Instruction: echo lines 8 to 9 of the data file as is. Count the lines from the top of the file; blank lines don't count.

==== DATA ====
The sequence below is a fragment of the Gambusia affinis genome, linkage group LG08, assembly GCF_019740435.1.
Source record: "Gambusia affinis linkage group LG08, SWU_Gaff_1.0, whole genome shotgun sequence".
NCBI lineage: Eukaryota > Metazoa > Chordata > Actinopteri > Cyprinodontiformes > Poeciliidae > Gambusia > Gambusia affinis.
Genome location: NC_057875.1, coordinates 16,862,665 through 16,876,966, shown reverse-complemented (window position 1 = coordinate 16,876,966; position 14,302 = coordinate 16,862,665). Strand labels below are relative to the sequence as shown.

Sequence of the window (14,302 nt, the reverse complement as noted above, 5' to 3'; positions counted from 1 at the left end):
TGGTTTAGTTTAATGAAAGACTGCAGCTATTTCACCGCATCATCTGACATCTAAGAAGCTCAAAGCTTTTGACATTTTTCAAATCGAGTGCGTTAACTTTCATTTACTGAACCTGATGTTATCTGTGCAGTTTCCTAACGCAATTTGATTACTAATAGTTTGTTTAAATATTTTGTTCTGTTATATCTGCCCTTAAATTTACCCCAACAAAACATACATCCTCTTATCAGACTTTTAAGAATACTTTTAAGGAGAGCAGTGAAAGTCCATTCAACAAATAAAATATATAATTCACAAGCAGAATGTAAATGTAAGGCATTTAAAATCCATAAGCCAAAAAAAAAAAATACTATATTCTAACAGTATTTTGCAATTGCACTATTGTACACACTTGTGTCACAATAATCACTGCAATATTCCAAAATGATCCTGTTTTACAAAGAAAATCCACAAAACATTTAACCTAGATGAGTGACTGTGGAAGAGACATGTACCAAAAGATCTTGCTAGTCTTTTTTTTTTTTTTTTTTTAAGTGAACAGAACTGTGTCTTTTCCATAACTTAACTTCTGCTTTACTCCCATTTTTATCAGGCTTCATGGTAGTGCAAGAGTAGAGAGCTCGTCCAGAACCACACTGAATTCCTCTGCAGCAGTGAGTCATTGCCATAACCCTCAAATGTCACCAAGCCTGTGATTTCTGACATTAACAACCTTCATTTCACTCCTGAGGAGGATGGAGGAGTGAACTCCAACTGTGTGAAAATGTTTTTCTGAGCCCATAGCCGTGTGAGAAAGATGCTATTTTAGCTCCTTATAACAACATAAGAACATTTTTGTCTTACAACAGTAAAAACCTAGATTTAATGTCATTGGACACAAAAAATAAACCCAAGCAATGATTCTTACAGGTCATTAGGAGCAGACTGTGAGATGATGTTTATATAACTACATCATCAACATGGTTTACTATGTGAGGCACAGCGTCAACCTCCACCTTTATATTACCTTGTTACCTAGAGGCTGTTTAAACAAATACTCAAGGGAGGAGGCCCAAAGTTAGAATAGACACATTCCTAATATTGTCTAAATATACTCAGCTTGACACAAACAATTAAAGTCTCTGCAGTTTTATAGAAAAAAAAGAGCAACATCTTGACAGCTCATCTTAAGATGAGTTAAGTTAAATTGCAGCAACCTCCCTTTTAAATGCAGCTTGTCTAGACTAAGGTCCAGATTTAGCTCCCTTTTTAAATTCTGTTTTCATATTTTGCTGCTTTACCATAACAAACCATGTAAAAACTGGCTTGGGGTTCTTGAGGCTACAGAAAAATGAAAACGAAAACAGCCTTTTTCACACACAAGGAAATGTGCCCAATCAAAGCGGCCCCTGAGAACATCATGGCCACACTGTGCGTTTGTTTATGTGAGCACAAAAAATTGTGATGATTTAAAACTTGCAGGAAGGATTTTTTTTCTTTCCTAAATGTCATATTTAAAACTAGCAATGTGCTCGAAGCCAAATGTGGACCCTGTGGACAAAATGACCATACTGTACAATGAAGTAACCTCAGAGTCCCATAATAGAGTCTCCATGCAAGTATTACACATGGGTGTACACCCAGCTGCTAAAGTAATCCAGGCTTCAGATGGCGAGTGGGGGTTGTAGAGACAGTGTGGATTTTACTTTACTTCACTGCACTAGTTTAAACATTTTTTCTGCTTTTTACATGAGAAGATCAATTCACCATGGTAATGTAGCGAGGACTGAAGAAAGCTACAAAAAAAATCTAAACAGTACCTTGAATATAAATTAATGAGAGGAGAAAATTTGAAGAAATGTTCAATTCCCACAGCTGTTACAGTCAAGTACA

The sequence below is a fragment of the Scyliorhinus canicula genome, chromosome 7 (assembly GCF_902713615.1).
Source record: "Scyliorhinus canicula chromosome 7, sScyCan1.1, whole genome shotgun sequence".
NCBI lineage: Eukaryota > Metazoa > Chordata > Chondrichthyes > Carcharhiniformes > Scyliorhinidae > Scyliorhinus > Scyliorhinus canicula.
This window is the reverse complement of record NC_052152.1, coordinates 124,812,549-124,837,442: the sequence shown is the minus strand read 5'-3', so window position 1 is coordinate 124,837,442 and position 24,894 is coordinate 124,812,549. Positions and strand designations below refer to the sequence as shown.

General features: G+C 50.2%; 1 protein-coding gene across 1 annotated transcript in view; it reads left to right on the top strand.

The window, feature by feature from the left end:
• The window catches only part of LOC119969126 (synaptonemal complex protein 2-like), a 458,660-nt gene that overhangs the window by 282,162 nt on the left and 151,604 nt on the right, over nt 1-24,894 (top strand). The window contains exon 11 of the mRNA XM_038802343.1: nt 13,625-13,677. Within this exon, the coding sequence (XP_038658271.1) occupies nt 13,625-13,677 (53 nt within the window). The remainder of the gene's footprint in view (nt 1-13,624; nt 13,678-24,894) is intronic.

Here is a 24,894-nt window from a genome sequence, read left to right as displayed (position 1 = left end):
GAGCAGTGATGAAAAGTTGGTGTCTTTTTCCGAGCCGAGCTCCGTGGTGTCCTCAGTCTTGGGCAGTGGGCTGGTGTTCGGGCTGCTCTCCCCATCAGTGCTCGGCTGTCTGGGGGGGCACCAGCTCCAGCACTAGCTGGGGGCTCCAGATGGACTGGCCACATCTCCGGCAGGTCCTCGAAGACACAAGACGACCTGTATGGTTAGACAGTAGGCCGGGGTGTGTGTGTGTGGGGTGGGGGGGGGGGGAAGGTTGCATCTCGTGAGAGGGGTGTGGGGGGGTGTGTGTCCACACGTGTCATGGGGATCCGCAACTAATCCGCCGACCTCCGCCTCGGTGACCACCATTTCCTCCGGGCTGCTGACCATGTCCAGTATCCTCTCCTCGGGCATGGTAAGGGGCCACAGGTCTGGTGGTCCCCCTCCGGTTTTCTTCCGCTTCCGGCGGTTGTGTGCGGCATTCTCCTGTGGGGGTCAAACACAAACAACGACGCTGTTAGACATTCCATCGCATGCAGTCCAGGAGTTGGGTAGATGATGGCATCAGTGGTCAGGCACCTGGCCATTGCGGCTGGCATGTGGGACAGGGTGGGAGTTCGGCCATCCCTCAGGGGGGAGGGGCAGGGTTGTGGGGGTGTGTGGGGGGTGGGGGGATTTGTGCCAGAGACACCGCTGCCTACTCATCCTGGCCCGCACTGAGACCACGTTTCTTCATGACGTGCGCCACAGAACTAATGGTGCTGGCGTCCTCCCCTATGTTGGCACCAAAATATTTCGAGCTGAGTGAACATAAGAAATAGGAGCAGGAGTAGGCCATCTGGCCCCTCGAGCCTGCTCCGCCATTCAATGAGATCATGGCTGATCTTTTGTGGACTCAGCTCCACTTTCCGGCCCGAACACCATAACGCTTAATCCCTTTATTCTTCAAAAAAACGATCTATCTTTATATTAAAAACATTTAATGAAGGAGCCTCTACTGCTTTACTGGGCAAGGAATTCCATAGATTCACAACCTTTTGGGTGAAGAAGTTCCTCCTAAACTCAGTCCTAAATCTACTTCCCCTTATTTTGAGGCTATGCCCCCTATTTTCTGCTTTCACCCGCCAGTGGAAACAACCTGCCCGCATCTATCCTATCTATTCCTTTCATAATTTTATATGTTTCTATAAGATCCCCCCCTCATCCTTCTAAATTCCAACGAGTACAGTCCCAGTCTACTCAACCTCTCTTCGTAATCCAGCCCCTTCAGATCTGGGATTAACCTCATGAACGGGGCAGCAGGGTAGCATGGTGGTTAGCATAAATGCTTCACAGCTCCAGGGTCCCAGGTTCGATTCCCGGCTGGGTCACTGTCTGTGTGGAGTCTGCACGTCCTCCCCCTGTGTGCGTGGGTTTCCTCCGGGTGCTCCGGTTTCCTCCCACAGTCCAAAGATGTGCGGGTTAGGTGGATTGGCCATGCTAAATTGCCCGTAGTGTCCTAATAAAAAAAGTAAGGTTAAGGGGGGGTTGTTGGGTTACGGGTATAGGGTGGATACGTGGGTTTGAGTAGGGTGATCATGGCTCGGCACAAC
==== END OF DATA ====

Source record: "Scyliorhinus canicula chromosome 7, sScyCan1.1, whole genome shotgun sequence".
NCBI lineage: Eukaryota > Metazoa > Chordata > Chondrichthyes > Carcharhiniformes > Scyliorhinidae > Scyliorhinus > Scyliorhinus canicula.